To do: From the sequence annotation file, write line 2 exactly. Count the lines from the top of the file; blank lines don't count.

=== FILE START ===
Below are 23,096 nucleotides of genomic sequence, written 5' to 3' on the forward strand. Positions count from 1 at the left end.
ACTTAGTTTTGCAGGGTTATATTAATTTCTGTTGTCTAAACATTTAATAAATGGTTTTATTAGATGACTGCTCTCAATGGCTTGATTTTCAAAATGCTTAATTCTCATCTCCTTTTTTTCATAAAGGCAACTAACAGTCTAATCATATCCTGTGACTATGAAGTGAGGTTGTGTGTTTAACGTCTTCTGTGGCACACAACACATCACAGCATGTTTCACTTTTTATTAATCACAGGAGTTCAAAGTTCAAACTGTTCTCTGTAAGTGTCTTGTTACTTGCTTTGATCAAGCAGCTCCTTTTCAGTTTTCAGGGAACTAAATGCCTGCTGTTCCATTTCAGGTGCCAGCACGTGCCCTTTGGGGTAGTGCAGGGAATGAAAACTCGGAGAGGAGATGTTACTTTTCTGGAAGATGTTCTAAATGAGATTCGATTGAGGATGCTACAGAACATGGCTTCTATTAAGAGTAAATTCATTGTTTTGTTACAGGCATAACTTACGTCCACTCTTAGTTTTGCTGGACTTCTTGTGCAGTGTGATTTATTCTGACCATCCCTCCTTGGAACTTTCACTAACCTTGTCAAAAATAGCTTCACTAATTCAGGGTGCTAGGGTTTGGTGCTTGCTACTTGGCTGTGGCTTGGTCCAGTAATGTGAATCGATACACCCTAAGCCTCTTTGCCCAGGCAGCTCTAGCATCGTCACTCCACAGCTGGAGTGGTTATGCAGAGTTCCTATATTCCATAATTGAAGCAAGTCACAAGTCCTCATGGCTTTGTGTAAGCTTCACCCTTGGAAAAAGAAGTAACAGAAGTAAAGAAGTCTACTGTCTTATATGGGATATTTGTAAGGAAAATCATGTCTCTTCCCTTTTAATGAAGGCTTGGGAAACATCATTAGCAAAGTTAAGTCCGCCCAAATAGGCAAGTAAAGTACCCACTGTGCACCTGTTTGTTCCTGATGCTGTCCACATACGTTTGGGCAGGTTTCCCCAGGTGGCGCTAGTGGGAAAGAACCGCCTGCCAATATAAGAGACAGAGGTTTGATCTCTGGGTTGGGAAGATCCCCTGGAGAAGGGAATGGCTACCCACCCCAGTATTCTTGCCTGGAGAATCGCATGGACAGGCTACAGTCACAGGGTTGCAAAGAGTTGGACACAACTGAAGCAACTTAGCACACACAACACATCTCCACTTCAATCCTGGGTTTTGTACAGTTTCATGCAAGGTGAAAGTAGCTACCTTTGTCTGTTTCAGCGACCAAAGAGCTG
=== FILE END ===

ACTTAGTTTTGCAGGGTTATATTAATTTCTGTTGTCTAAACATTTAATAAATGGTTTTATTAGATGACTGCTCTCAATGGCTTGATTTTCAAAATGCTTAATTCTCATCTCCTTTTTTTCATAAAGGCAACTAACAGTCTAATCATATCCTGTGACTATGAAGTGAGGTTGTGTGTTTAACGTCTTCTGTGGCACACAACACATCACAGCATGTTTCACTTTTTATTAATCACAGGAGTTCAAAGTTCAAACTGTTCTCTGTAAGTGTCTTGTTACTTGCTTTGATCAAGCAGCTCCTTTTCAGTTTTCAGGGAACTAAATGCCTGCTGTTCCATTTCAGGTGCCAGCACGTGCCCTTTGGGGTAGTGCAGGGAATGAAAACTCGGAGAGGAGATGTTACTTTTCTGGAAGATGTTCTAAATGAGATTCGATTGAGGATGCTACAGAACATGGCTTCTATTAAGAGTAAATTCATTGTTTTGTTACAGGCATAACTTACGTCCACTCTTAGTTTTGCTGGACTTCTTGTGCAGTGTGATTTATTCTGACCATCCCTCCTTGGAACTTTCACTAACCTTGTCAAAAATAGCTTCACTAATTCAGGGTGCTAGGGTTTGGTGCTTGCTACTTGGCTGTGGCTTGGTCCAGTAATGTGAATCGATACACCCTAAGCCTCTTTGCCCAGGCAGCTCTAGCATCGTCACTCCACAGCTGGAGTGGTTATGCAGAGTTCCTATATTCCATAATTGAAGCAAGTCACAAGTCCTCATGGCTTTGTGTAAGCTTCACCCTTGGAAAAAGAAGTAACAGAAGTAAAGAAGTCTACTGTCTTATATGGGATATTTGTAAGGAAAATCATGTCTCTTCCCTTTTAATGAAGGCTTGGGAAACATCATTAGCAAAGTTAAGTCCGCCCAAATAGGCAAGTAAAGTACCCACTGTGCACCTGTTTGTTCCTGATGCTGTCCACATACGTTTGGGCAGGTTTCCCCAGGTGGCGCTAGTGGGAAAGAACCGCCTGCCAATATAAGAGACAGAGGTTTGATCTCTGGGTTGGGAAGATCCCCTGGAGAAGGGAATGGCTACCCACCCCAGTATTCTTGCCTGGAGAATCGCATGGACAGGCTACAGTCACAGGGTTGCAAAGAGTTGGACACAACTGAAGCAACTTAGCACACACAACACATCTCCACTTCAATCCTGGGTTTTGTACAGTTTCATGCAAGGTGAAAGTAGCTACCTTTGTCTGTTTCAGCGACCAAAGAGCTG